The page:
“A brisk historical tour of the marketing and selling of the small principality of Monaco and its famous city…A well-researched, dramatic rags-to-riches urban tale” (Kirkus Reviews) of Monte Carlo’s rise from small principality to prosperous resort town of the 1920s.
Monte Carlo has long been known as a dazzling playground for the rich and famous. The “vivid, entertaining” (The Wall Street Journal) Making Monte Carlo traces a narrative history of the world’s first modern casino-resort, from the legalization of gambling in Monaco in 1855—passed as a desperate bid to stave off bankruptcy—through the resort’s improbable emergence as a glamorous gambling destination of to its decline in the wake of WWI and its subsequent reinvention in the 1920s until the inaugural Monaco Grand Prix in 1929, on the eve of the Wall Street crash that would largely spell the end of the freewheeling era.
Along the way, we encounter a colorful cast of characters, including Francois Blanc (a professional gambler and cheat and eventual founder of Monte Carlo); Basil Zaharoff (notorious munitions dealer and probable secret owner of the casino for some years in the 1920s); Elsa Maxwell (hired as the casino’s publicist in the late 1920s); Réné Léon (a visionary Jewish businessman with murky origins); Serge Diaghilev, Jean Cocteau, Coco Chanel, Pablo Picasso, and other satellite members of the Ballet Russes dance company; as well as Gerald and Sara Murphy and other American expats, such as Ernest Hemingway and F. Scott Fitzgerald.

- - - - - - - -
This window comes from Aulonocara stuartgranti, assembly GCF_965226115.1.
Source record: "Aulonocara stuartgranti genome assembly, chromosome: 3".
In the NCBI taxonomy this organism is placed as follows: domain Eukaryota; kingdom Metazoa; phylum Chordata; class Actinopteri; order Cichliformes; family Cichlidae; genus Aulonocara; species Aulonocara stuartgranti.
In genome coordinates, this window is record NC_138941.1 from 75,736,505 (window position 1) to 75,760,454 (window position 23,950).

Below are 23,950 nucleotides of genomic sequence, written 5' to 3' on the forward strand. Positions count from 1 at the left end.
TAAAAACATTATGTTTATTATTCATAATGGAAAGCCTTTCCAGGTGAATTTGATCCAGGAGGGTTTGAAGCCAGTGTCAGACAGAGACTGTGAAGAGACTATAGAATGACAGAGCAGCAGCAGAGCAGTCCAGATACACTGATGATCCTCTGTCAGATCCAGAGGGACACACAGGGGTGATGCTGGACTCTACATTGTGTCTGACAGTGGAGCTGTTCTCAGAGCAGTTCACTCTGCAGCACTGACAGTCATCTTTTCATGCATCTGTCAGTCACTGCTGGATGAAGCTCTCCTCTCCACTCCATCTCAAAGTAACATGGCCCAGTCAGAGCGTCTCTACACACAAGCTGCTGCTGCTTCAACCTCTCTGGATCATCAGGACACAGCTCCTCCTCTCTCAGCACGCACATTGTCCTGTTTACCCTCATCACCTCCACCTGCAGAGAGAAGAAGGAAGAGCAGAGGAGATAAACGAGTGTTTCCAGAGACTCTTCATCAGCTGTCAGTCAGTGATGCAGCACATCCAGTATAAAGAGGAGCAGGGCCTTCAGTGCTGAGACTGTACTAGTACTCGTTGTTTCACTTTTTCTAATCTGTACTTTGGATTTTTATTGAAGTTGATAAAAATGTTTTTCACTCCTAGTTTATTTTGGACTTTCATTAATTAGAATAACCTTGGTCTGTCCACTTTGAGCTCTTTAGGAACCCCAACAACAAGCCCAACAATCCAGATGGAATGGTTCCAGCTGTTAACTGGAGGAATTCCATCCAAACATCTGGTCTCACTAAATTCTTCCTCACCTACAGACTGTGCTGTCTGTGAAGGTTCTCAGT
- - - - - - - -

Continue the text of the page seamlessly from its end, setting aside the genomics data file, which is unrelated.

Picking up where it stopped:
“An engrossing examination of how politics, personality, and publicity coalesced to transform a sleepy village into a luxurious playground populated with casinos and beautiful people” (Publishers Weekly), Making Monte Carlo is a classic rags-to-riches tale set in the most scenic of European settings.